The inside of the Baltimore Free Store is considerably larger than the caged up entryway would have you believe, but the aisles were narrow and the shelves so jammed with stuff that the volunteer staff was having trouble finding places for everything. However, the first place she led me to was the front desk, or as general manager Bonnie called it during my orientation “Central Command,” where she had a young Asian lady named Shon fill out a name badge for me.
As expected, she and her fellow “commando.” an older black woman, had trouble with my name until I finally pulled my ID out of my wallet (but at least they could see I was a man). She then, despite my protests, put a small dinosaur sticker in the lower left hand corner of the badge (for God’s sake, I’m not that old) and led me into the work area.
The back room was almost the same size as the front one, but it was so full of cracked bins, flimsy clothes racks and volunteer sorters that it was nearly impossible to navigate through. But our destination was past all that and back down the steps into the small outside “Receiving Area.”
This small, but open, backyard consisted of gravel with a few medium sized plastic bins along the west wall, a narrow fire escape leading to the unused second floor along the east wall with the north gate open so we could place donations in the middle.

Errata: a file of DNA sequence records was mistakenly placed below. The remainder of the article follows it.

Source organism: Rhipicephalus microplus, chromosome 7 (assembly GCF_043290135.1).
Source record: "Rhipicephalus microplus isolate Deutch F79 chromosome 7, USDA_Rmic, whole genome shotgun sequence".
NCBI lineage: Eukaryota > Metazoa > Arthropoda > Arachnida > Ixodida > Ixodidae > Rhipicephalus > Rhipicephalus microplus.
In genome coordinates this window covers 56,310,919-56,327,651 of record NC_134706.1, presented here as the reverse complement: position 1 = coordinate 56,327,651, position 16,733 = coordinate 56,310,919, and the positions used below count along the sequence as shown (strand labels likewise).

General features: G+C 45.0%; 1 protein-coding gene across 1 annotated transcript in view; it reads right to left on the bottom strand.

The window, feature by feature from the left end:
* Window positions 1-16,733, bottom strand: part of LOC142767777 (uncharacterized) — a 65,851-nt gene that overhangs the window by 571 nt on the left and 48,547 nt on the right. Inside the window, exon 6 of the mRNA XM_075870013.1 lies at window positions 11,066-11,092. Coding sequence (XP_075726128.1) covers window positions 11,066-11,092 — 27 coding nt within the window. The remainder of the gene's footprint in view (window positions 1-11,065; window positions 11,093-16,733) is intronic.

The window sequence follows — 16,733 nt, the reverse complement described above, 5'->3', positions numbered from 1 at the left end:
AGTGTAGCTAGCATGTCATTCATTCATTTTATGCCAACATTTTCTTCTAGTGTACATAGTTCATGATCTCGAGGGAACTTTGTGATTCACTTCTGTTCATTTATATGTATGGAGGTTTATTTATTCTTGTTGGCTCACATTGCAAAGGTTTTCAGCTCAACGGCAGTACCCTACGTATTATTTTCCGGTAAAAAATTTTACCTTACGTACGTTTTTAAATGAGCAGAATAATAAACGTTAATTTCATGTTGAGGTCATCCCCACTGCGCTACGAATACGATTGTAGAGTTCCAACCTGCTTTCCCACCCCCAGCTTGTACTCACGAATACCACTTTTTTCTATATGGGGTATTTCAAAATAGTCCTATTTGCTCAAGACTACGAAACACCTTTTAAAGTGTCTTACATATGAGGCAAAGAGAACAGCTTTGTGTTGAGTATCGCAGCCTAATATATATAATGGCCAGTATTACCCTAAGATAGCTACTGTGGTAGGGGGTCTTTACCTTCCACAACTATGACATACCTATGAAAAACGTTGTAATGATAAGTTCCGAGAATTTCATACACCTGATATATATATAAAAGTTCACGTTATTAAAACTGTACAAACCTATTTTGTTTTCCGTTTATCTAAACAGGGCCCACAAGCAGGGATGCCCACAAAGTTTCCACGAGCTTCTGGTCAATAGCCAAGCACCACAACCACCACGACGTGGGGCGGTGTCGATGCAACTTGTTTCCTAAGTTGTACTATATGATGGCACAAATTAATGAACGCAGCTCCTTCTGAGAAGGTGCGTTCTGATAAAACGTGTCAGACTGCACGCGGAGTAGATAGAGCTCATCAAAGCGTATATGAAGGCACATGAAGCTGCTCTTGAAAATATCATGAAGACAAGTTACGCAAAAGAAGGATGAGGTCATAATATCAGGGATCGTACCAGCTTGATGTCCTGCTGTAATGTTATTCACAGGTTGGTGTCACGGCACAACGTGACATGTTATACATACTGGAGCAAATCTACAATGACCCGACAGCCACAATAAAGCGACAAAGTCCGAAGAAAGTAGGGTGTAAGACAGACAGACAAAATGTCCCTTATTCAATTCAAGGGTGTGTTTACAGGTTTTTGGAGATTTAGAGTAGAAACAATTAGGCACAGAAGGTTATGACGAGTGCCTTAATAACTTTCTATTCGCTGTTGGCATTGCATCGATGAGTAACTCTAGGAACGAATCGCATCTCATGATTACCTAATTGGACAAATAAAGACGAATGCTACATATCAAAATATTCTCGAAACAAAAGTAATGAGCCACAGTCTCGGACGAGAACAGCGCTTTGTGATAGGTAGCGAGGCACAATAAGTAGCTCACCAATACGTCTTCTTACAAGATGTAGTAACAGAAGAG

However, at the bottom of the steps, Shon turned to a huge pile of empty boxes tossed randomly next to the door. Said pile was damp, dirty… and easily taller than I was.
“Your job,” she said in perfect, unaccented English, “is to break all of these down for recycling. No-one wants to do it, so it keeps getting bigger and more insurmountable each week.”
As she was talking, someone came out and threw another load of boxes onto the already massive heap. I could tell this was going to be a fun day.
But before I could get started, our first donor arrived and I was tasked with emptying his car while Shon filled out his receipt form. As soon as he pulls out of the alley, another car arrived, and it was like that all morning. I’d break maybe two or three boxes before the next wave of cars came through and by then the next load of boxes would appear.
By noon traffic on both sides of the Free Store had virtually disappeared, and Kathleen began making the rounds telling people that while the store would remain open, the staff was “free” to go to lunch if they chose to. But most people seemed to work right through it, in fact, I was helping with the mid-day restocking when a woman arrived in a blue truck and offered to take some of the books along the fence to some “Book Thing” in Dundalk (apparently, it’s a book exchange program in Baltimore County).
Kathleen came out, and said “take all of them” and then disappeared into the store coming out a minute later with another box of books. The woman asked if she was sure she wanted to get rid of all those books.
“Eh,” she shrugged. “We’ll get more.”
I followed Kathleen back inside and proceeded to sign myself out. I had no idea where I was going to go or what I wanted. But it was almost 1pm and I needed to eat something (if only to get away from those stupid boxes).